LeanSix Sigma


By Ron Updated on June 4th, 2007

In my recent Lean Lunch blog I referenced the Kano Model. I received some questions on what this model was all about so thought I would shed some light on it this evening.

By the way, if there is a topic you would like me to discuss please drop me a note.

The Kano Model is an extremely important concept for Lean and Six Sigma practitioners to understand. In all cases, understanding “value” from the customer’s perspective is absolutely critical. The Kano model can help us.

The Kano model was developed in the 1980’s by Professor Noriaki Kano. He proposed that customer preferences could be classified as either:

  • Basic Factors: These are must haves and if they are not evident the customer will be displeased. However, even if they are there the customer is not likely to be jumping for joy as they are expected.
  • Delighters/Excitement Factors: These are not required, and if missing do not cause any damage. However, if they are evident the customer may be “delighted” which is a good thing!
  • Performance Factors: These factors must be present and if they are not the customer will be unhappy. If they are present in abundance the customer will be highly satisfied.

I like to use cup holders to explain this concept. A few years ago it was common to have a few cup holders in an automobile. No one really thought much about this. Then, the auto industry realized something. They learned that customers were easily delighted by having lots of cup holders in their vehicle. Now I am not sure why this is as one can only have some many cans of soda or bottles of water… but I must come clean and confess something.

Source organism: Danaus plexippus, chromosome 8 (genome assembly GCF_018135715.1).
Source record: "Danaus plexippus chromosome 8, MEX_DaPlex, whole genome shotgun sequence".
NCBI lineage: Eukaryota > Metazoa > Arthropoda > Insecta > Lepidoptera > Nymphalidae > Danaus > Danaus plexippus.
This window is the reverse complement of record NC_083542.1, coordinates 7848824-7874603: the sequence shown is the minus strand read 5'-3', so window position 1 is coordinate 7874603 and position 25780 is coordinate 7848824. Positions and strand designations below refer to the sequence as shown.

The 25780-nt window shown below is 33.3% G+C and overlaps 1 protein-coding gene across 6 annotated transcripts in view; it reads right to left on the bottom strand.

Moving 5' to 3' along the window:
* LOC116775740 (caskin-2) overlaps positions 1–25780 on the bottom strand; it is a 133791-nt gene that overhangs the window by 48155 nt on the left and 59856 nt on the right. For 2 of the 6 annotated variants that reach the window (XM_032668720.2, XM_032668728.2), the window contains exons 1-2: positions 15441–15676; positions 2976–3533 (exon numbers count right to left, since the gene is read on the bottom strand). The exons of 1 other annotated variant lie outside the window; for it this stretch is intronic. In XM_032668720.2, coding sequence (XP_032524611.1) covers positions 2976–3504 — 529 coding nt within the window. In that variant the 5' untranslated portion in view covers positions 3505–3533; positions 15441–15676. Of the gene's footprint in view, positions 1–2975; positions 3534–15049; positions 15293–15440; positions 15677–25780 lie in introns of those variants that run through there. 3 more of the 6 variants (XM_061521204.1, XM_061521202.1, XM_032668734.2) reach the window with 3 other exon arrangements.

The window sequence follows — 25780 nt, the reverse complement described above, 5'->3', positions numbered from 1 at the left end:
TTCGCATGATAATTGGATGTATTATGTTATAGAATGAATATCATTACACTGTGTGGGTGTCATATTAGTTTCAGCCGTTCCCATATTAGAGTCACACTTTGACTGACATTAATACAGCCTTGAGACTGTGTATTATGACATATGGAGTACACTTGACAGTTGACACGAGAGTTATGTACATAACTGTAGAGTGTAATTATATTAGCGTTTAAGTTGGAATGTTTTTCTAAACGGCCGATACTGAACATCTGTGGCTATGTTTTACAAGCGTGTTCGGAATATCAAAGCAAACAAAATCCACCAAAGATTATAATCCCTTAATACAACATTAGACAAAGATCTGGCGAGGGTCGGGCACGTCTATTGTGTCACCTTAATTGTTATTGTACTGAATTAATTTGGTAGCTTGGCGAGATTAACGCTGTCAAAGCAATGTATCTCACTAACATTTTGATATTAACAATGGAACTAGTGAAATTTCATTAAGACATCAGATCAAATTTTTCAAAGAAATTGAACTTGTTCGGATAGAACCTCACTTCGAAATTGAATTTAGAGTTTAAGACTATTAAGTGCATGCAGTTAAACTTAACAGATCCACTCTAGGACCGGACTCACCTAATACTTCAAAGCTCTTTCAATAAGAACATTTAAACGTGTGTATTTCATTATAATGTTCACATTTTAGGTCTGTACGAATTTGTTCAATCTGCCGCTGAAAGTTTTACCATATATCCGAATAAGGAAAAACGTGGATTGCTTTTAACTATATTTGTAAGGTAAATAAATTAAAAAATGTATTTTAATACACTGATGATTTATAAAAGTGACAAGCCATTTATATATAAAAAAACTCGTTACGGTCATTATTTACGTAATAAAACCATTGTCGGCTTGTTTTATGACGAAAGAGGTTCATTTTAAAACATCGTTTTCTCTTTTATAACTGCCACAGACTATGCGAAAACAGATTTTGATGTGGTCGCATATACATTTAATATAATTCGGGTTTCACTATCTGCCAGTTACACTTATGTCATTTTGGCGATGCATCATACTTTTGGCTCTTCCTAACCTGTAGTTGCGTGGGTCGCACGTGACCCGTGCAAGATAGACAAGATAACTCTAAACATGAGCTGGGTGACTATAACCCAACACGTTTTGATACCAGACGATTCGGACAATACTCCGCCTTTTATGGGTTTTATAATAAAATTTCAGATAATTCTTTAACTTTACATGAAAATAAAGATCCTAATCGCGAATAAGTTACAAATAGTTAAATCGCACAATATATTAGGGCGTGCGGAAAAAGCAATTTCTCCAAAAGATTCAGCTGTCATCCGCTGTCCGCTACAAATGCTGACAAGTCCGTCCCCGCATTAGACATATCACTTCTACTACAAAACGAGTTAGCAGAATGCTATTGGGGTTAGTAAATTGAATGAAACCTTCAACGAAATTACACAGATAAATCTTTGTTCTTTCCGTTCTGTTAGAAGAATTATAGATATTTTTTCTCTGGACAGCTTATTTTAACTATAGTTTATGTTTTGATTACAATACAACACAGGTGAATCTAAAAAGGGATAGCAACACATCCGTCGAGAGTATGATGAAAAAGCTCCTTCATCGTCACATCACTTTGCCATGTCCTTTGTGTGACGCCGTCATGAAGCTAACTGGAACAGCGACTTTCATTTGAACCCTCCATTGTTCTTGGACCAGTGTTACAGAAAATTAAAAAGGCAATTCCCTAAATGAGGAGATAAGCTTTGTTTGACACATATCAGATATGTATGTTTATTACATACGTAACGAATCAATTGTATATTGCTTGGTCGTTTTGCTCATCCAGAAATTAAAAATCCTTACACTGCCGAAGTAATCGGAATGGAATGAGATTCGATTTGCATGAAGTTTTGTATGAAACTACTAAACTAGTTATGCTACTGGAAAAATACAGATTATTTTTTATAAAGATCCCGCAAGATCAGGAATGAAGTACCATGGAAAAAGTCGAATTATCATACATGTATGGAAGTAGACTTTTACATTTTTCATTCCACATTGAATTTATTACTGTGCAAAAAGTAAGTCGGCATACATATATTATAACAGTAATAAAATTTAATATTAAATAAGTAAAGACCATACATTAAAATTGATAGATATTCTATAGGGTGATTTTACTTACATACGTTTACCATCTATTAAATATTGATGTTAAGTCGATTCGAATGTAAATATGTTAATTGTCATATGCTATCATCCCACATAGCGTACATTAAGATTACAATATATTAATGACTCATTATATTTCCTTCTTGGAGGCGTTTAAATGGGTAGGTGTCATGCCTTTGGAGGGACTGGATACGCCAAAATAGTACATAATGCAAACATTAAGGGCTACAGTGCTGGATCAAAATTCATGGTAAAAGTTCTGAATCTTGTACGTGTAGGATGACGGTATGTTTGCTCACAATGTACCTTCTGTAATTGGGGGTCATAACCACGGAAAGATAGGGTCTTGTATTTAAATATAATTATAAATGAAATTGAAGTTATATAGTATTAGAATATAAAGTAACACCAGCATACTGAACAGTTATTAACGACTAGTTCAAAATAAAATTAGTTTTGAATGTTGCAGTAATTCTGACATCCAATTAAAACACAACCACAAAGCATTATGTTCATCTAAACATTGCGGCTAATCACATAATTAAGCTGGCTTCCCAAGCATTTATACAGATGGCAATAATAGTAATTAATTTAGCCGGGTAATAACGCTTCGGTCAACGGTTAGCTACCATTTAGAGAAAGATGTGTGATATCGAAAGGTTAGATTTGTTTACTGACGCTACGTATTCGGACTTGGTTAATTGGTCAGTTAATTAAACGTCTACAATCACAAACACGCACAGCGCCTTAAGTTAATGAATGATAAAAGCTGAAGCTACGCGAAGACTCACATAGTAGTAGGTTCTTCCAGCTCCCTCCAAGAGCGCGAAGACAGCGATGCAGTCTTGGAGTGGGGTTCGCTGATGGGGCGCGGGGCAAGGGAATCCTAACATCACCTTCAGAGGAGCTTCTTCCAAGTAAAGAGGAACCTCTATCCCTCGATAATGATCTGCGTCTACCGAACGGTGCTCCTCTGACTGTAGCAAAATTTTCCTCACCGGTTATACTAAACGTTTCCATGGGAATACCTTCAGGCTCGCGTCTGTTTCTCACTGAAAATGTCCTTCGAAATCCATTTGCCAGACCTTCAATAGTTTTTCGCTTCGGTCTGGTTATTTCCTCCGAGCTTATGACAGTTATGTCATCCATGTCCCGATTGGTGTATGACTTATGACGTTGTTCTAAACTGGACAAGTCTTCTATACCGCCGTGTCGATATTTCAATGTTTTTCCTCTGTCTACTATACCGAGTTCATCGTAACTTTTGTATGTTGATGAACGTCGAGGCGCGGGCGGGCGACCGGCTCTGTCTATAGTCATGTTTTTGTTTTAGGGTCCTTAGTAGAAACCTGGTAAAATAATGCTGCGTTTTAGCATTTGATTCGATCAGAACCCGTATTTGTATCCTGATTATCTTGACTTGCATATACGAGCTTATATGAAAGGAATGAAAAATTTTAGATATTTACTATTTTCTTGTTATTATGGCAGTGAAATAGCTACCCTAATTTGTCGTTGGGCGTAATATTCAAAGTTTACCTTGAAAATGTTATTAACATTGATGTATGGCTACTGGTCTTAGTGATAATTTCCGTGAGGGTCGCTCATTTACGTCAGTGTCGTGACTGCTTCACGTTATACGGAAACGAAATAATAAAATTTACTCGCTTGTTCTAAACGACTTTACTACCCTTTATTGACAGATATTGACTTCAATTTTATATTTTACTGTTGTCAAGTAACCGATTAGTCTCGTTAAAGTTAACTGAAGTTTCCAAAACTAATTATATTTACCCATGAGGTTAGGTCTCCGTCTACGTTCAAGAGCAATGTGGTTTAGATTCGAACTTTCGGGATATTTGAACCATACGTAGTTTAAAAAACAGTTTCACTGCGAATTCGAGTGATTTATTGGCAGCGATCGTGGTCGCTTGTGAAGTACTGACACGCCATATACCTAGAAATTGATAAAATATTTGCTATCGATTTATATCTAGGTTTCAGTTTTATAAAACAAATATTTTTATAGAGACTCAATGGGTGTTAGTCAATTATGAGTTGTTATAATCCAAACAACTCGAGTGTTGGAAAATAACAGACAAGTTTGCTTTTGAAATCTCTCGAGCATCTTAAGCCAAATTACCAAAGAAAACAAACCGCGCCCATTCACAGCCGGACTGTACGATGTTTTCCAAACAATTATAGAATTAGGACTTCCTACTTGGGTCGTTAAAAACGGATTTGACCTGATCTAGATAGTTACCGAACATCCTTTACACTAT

When my wife and I were shopping for a minivan I vividly remember her telling me how many cup holders a certain vehicle had as if having more cup holder made some big difference! To her it did. In fact, it delighted her! We bought a Toyota Sienna in case you are curious – imagine that, eh?

Cup holders had become delighters. But as with anything this too shall pass and soon having 42 cup holders (exaggerating… I think) in a compact car will become basic factors.

The gist of the Kano model is simple.

  • Be sure to have the “basics” covered, lest you tick your customer off.
  • Do your best to optimize performance factors as they can give you an edge.
  • Think long and hard about the next cup holder delighter as this will give you an edge for a short time. But be careful as this delighter will soon become a basic need. As the song goes, “what have you done for me lately?”

Until next time, I wish all the best on your journey towards continuous improvement.

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